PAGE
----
Over the weekend, C-SPAN’s program “After Words” broadcast an interview with George Will, which was conducted by David Broder. It is a fascinating and wide-ranging interview; Will covers topics that include our increasing “impatience with the imperfection of life,” his belief as to why books are still the primary carrier of ideas, and his thoughts on the presidential race and conservative and liberal sensibilities. Will tells why he fears we are “saturated with the ephemeral,” argues that journalism is distorting reality, insists that Americans are not deeply divided with “daggers drawn and heading to the barricades,” and explains why campaign finance reform legislation is an assault on the first amendment. The interview is a reminder of why Will is among the finest and most informed columnists in generations.
Part of the interview focused on Iraq. Will was asked if he really believes, as he wrote in his book One Man’s America, that the Iraq war will qualify as “perhaps the worst foreign policy debacle in the nation’s history.” Will responded this way:
Well, to be fair to the current Administration, it is too soon to say. If five years from now, there is a functioning, multi-party democracy – a secular democracy in the heart of the Middle East, exerting a power of emulation on neighboring countries, then it was worth it. Otherwise, no.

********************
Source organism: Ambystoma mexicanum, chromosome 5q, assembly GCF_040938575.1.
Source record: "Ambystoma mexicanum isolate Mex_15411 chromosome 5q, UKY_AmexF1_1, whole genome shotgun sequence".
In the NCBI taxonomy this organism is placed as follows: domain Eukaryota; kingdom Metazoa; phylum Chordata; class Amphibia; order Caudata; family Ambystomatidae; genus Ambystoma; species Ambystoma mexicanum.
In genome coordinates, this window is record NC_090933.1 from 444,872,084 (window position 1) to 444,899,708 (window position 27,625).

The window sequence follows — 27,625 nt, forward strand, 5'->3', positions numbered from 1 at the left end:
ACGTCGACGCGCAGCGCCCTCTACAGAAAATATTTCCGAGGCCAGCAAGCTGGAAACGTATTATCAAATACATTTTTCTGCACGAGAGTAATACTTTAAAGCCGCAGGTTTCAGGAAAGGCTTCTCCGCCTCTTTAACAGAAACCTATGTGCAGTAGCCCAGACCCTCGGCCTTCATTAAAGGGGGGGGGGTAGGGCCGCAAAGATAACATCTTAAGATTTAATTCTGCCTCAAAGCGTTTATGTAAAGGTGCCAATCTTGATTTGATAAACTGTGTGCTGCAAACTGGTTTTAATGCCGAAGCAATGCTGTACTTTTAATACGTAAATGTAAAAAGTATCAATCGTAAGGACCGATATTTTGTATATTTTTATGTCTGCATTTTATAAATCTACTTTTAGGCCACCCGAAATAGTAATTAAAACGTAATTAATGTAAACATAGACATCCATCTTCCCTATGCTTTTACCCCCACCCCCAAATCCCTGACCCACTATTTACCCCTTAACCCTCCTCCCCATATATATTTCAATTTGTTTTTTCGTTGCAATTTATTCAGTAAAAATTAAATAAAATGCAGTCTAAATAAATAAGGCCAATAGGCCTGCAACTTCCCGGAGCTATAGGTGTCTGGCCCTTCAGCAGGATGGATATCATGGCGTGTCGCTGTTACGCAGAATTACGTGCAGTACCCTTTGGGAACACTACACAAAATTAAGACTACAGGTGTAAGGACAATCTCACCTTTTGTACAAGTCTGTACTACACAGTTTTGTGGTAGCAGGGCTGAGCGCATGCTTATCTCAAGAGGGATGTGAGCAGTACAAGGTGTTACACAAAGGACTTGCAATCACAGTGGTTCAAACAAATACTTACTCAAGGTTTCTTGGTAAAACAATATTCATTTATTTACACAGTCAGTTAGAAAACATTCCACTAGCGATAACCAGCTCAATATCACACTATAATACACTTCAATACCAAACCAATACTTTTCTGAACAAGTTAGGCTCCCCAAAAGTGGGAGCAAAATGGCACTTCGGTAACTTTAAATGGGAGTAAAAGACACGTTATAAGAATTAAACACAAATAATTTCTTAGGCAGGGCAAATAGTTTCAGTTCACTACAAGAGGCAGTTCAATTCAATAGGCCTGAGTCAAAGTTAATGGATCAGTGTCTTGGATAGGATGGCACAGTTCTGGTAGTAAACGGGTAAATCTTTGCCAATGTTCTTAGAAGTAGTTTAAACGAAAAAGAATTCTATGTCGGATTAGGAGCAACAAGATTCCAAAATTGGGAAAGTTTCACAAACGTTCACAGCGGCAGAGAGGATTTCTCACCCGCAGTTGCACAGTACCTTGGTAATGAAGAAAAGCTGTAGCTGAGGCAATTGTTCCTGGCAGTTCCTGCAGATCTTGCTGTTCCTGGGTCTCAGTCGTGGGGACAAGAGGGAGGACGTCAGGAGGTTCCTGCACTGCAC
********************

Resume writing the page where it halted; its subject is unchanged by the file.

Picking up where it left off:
He calls Iraq a “war of choice” and “colossally mismanaged,” and adds this:
Subject to correction by history – and I hope I am refuted by a happy outcome five to ten years from now – but subject to that, I think it ranks up there with Vietnam… perhaps over.
When asked what the odds are for a “happy outcome,” Will says that there is “some encouraging evidence that politics is breaking out in Iraq” and that what is sometimes reported as distressing news – contentious political debates among the Iraqi people – is in fact a healthy sign and the “transaction costs of freedom.”
Will’s comments are interesting for several reasons. It is, first of all, a good reminder why one ought to be cautious in making sweeping conclusions about a war that is still unfolding. People in the North could have said – and indeed, they were saying – much the same thing about Lincoln and the Civil War. There were periods in which the war seemed horribly mismanaged (which at times it was), far too costly (all told, more than 600,000 lives were lost in a nation of only 31 million; a war of equal magnitude today would kill roughly six million Americans), and worth giving up on.
By early July 1864, according to the Lincoln biographer David Herbert Donald, “a visitor found Lincoln deeply depressed. War weariness was spreading, and demands for negotiations to end the killing were becoming strident.” Yet Lincoln had made adjustments and persisted, the war was won, the union was preserved, and Lincoln has taken his place atop the list of our greatest presidents. War, like life, is contingent and can change quickly and dramatically.
Second, Will is framing things in exactly the right way. The judgment of Iraq depends on the final outcome, which is still uncertain. But a decent outcome, and even victory, is now within our grasp – and if we achieve it, the war will not only not qualify as the worst foreign policy mistake ever; it will have been, on balance, a net plus.